Dr. Markus Schlagnitweit, Director of the Catholic Social Academy of Austria (ksoe), has published a paper in which he analyses the Pope’s statements on basic income and places them in a sociological and theological context. In doing so, he also tackles some criticisms of basic income.
Schlagnitweit rejects the claim that the basic income would violate principles of Catholic Social Teaching. In his opinion, it is not only compatible with the principles of subsidiarity and solidarity, but it also strengthens them.
Schlagnitweit also rejects the objection that the UBI violates the principle of personal responsibility. UBI enables people to live and work freely and (self-)responsibly. This objection is also raised against a sanction-free minimum/basic income.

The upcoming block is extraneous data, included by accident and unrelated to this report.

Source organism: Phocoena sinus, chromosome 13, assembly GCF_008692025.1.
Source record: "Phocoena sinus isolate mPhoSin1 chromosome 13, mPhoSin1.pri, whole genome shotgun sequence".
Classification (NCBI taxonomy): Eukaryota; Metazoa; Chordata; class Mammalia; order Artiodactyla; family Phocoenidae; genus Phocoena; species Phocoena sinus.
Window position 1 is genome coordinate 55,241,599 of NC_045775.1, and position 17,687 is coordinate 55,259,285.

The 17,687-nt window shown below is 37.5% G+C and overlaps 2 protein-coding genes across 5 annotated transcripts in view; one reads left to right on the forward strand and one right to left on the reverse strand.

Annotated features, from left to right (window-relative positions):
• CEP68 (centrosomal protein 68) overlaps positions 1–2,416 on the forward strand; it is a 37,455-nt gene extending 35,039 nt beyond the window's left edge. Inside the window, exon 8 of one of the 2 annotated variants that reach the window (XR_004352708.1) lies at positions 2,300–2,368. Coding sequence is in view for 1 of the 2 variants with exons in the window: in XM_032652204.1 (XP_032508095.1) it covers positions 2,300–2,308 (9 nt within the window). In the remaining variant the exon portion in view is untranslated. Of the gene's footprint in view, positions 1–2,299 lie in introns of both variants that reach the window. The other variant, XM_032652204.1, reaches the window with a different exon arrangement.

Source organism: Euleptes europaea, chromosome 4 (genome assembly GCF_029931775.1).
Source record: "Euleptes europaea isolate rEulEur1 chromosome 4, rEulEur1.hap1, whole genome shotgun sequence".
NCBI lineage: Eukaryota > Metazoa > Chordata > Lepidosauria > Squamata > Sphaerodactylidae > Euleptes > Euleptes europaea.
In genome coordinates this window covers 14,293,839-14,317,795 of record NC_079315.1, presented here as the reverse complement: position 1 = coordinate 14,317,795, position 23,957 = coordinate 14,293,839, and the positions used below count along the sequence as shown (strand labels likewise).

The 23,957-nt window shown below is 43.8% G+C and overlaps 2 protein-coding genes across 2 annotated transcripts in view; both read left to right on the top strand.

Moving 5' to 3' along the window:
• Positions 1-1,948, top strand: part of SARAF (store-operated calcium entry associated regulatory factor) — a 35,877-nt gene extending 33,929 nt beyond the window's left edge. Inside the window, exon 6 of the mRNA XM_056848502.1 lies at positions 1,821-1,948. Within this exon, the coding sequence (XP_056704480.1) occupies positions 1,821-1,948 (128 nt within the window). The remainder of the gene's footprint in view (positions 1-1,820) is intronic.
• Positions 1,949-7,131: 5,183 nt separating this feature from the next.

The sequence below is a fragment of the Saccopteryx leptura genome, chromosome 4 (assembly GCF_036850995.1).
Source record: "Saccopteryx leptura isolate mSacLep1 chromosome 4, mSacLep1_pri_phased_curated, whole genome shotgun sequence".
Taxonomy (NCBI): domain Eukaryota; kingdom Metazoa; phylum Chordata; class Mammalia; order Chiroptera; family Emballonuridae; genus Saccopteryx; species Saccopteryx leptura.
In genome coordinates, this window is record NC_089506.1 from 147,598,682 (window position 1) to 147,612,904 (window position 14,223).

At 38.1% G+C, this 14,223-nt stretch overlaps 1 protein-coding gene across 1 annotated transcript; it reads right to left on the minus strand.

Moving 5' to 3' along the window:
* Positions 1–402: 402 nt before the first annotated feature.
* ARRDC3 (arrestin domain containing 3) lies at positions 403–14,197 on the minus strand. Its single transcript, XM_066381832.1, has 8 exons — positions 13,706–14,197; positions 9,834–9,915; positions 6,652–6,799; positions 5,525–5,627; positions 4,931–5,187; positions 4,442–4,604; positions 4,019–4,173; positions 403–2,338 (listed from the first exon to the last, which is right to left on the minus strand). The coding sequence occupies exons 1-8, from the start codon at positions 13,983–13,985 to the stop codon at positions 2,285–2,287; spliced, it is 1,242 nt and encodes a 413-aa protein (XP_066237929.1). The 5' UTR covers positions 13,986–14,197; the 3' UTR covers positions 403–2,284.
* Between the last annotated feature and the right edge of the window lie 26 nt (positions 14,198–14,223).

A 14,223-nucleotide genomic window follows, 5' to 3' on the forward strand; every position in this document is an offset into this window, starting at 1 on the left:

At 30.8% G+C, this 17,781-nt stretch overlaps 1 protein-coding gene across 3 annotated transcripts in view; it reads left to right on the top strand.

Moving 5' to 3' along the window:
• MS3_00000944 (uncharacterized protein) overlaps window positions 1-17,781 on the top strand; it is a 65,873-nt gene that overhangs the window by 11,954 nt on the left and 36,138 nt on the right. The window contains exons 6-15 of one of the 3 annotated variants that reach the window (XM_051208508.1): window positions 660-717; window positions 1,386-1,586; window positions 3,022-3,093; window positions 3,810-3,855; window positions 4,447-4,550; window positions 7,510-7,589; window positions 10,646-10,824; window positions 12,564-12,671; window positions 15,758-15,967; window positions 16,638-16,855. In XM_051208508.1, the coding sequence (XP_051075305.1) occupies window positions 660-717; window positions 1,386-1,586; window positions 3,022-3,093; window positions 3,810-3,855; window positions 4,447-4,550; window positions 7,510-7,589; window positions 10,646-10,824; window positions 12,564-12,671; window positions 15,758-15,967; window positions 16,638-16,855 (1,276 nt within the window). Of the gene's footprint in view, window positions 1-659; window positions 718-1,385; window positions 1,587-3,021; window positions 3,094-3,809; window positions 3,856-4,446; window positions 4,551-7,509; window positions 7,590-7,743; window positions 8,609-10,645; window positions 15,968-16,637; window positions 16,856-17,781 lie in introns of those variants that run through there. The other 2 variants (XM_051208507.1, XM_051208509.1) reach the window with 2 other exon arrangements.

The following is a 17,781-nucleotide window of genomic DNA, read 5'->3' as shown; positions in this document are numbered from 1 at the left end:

He points out that:
“The realisation of a UBI could make a valuable contribution to breaking the link between social security and social participation and gainful employment that generates social injustice and other dislocations, as well as the narrowing of the concept of work to just that. Rather, experience shows that the debate on a BGE alone also promotes the indispensable debate about the meaning, dignity and significance of work, both for the development of the human person and for social cohesion, which must be conducted anew time and again.”
In the résumé, Markus Schlagnitweit notes that “the realpolitik path to realising a UBI [will] not get by without compromises and intermediate steps. In this sense, a UBI society will not be realisable from one day to the next, but will require clever, but nevertheless determined implementation steps in many sub-areas of social policy […].”
Basic Income Network Germany financed the translation and published the paper in some languages: